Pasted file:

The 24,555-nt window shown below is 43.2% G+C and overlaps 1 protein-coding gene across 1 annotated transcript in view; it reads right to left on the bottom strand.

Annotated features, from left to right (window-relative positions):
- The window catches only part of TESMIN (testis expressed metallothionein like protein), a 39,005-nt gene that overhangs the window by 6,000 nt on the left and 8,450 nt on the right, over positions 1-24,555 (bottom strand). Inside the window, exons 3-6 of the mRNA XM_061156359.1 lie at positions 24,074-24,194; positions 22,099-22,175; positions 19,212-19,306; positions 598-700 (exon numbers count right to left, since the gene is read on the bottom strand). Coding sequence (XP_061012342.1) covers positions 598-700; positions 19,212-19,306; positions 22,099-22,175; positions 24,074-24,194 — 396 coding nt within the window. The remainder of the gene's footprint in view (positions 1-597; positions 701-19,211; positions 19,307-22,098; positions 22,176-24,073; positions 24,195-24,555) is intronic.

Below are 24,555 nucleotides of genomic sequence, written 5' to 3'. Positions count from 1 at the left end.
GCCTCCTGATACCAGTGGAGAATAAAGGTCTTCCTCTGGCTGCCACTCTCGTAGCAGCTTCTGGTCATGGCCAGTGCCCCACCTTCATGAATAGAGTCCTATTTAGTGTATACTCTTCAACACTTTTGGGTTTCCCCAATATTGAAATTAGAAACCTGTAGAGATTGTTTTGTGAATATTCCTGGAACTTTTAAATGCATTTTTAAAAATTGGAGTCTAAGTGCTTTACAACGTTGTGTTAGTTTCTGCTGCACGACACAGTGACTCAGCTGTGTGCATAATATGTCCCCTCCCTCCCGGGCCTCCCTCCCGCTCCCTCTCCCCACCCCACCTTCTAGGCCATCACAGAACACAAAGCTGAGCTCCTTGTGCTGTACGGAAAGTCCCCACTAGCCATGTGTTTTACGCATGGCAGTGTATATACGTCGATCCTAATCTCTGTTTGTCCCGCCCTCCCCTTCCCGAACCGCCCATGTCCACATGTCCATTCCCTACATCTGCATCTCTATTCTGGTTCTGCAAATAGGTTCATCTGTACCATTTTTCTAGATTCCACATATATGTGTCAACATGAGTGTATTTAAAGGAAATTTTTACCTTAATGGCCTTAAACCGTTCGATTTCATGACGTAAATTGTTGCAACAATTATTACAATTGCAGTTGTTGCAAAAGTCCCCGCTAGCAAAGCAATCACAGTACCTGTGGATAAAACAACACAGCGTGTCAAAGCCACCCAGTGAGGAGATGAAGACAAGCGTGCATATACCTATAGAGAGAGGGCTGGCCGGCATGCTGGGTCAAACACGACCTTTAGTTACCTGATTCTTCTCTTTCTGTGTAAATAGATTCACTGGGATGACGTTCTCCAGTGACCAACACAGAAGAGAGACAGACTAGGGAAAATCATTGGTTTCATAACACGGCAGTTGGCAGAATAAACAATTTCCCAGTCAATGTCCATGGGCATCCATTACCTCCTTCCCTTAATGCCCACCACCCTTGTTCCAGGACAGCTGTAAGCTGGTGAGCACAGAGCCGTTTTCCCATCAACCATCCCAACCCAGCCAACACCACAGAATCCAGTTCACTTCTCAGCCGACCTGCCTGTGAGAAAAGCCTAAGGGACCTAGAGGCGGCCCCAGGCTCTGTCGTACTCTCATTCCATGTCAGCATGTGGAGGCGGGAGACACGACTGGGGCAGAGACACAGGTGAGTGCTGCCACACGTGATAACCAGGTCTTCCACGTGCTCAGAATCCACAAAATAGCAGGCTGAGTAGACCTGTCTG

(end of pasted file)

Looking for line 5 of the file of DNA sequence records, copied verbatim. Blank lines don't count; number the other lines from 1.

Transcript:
GCCTCCTGATACCAGTGGAGAATAAAGGTCTTCCTCTGGCTGCCACTCTCGTAGCAGCTTCTGGTCATGGCCAGTGCCCCACCTTCATGAATAGAGTCCTATTTAGTGTATACTCTTCAACACTTTTGGGTTTCCCCAATATTGAAATTAGAAACCTGTAGAGATTGTTTTGTGAATATTCCTGGAACTTTTAAATGCATTTTTAAAAATTGGAGTCTAAGTGCTTTACAACGTTGTGTTAGTTTCTGCTGCACGACACAGTGACTCAGCTGTGTGCATAATATGTCCCCTCCCTCCCGGGCCTCCCTCCCGCTCCCTCTCCCCACCCCACCTTCTAGGCCATCACAGAACACAAAGCTGAGCTCCTTGTGCTGTACGGAAAGTCCCCACTAGCCATGTGTTTTACGCATGGCAGTGTATATACGTCGATCCTAATCTCTGTTTGTCCCGCCCTCCCCTTCCCGAACCGCCCATGTCCACATGTCCATTCCCTACATCTGCATCTCTATTCTGGTTCTGCAAATAGGTTCATCTGTACCATTTTTCTAGATTCCACATATATGTGTCAACATGAGTGTATTTAAAGGAAATTTTTACCTTAATGGCCTTAAACCGTTCGATTTCATGACGTAAATTGTTGCAACAATTATTACAATTGCAGTTGTTGCAAAAGTCCCCGCTAGCAAAGCAATCACAGTACCTGTGGATAAAACAACACAGCGTGTCAAAGCCACCCAGTGAGGAGATGAAGACAAGCGTGCATATACCTATAGAGAGAGGGCTGGCCGGCATGCTGGGTCAAACACGACCTTTAGTTACCTGATTCTTCTCTTTCTGTGTAAATAGATTCACTGGGATGACGTTCTCCAGTGACCAACACAGAAGAGAGACAGACTAGGGAAAATCATTGGTTTCATAACACGGCAGTTGGCAGAATAAACAATTTCCCAGTCAATGTCCATGGGCATCCATTACCTCCTTCCCTTAATGCCCACCACCCTTGTTCCAGGACAGCTGTAAGCTGGTGAGCACAGAGCCGTTTTCCCATCAACCATCCCAACCCAGCCAACACCACAGAATCCAGTTCACTTCTCAGCCGACCTGCCTGTGAGAAAAGCCTAAGGGACCTAGAGGCGGCCCCAGGCTCTGTCGTACTCTCATTCCATGTCAGCATGTGGAGGCGGGAGACACGACTGGGGCAGAGACACAGGTGAGTGCTGCCACACGTGATAACCAGGTCTTCCACGTGCTCAGAATCCACAAAATAGCAGGCTGAGTAGACCTGTCTG